2005 Salt Lake City Annual Meeting (October 16–19, 2005)

Paper No. 9
Presentation Time: 10:15 AM


BIRK, Steffen1, GEYER, Tobias2, LIEDL, Rudolf1 and SAUTER, Martin2, (1)Center for Applied Geoscience, Univ of Tübingen, Sigwartstr. 10, 72076 Tübingen, Germany, (2)Geoscience Center Göttingen, Univ of Göttingen, Goldschmidtstr. 3, 37077 Göttingen, Germany, martin.sauter@geo.uni-goettingen.de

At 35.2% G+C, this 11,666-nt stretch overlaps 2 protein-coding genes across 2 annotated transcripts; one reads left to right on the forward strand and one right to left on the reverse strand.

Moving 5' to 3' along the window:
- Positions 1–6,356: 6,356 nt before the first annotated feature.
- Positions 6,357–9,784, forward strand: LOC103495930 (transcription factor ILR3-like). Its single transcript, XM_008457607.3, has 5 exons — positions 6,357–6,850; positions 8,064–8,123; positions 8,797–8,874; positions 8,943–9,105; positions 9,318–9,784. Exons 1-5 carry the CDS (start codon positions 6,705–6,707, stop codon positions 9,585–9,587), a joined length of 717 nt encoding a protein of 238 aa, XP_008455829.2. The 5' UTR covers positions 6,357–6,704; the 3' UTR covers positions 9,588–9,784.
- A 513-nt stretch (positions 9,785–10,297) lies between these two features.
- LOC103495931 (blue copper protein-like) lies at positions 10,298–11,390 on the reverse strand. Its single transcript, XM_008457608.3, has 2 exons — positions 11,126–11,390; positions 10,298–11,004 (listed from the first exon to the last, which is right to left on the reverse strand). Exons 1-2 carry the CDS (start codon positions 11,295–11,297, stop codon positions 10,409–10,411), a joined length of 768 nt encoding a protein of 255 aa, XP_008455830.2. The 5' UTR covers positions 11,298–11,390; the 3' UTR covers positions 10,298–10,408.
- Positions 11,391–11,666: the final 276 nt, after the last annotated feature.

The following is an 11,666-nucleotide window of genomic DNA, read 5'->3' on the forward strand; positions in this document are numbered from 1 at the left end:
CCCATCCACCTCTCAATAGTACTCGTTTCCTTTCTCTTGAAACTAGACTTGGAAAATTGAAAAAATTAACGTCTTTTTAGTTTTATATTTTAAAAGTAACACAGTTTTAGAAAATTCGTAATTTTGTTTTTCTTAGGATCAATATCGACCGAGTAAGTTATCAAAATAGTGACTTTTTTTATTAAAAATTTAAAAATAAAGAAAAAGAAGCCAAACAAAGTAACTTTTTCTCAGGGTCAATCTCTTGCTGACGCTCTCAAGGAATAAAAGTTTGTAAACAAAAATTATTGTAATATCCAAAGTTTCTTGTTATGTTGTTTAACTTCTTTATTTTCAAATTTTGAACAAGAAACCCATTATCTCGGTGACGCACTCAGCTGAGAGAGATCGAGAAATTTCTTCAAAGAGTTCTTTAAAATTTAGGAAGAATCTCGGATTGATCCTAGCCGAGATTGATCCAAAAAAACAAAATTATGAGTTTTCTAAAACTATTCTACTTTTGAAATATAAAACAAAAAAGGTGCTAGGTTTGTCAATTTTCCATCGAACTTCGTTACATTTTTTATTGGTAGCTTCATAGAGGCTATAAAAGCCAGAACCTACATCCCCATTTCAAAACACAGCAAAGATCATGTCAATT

Karst aquifers can be conceptualized as dual flow systems comprising localized and often turbulent flow in solution conduits and Darcian flow in the fissured porous rock. Conventional borehole methods, such as slug tests and pumping tests, appear to be appropriate to obtain estimates of hydraulic parameters of the fissured system. Boreholes in karst catchments, however, are typically rare, as the unsaturated zone is often very thick and thus drilling very costly. Moreover, borehole tests are only of limited use for the characterization of the conduit system, because boreholes are usually not directly connected to karst conduits. In contrast, surface karst features, such as sinkholes and karst springs, are likely to be connected to the conduit system. Thus, tracer testing between sinkhole and karst spring provides one promising method for the quantitative characterization of conduit properties. Even without injection of artificial tracers, water discharging from a karst spring carries an imprint of the spring catchment, which makes it possible to infer properties of both fissured system and conduit system from hydraulic and physico-chemical spring responses to recharge events. A framework is presented, which combines various characterization techniques, such that the different methods efficiently complement one another. The coupled continuum-pipe flow model CAVE represents a keystone within this concept. Depending on data type and data availability, the model can be used to infer information about aquifer properties by inverse modeling, e.g. of hydrograph recession or tracer transport, or by forward modeling, e.g., of spring responses to recharge. It is demonstrated that modeling results are likely to be ambiguous but can be constrained if additional information, such as independent estimates of fissured system properties from pumping test analysis, is available.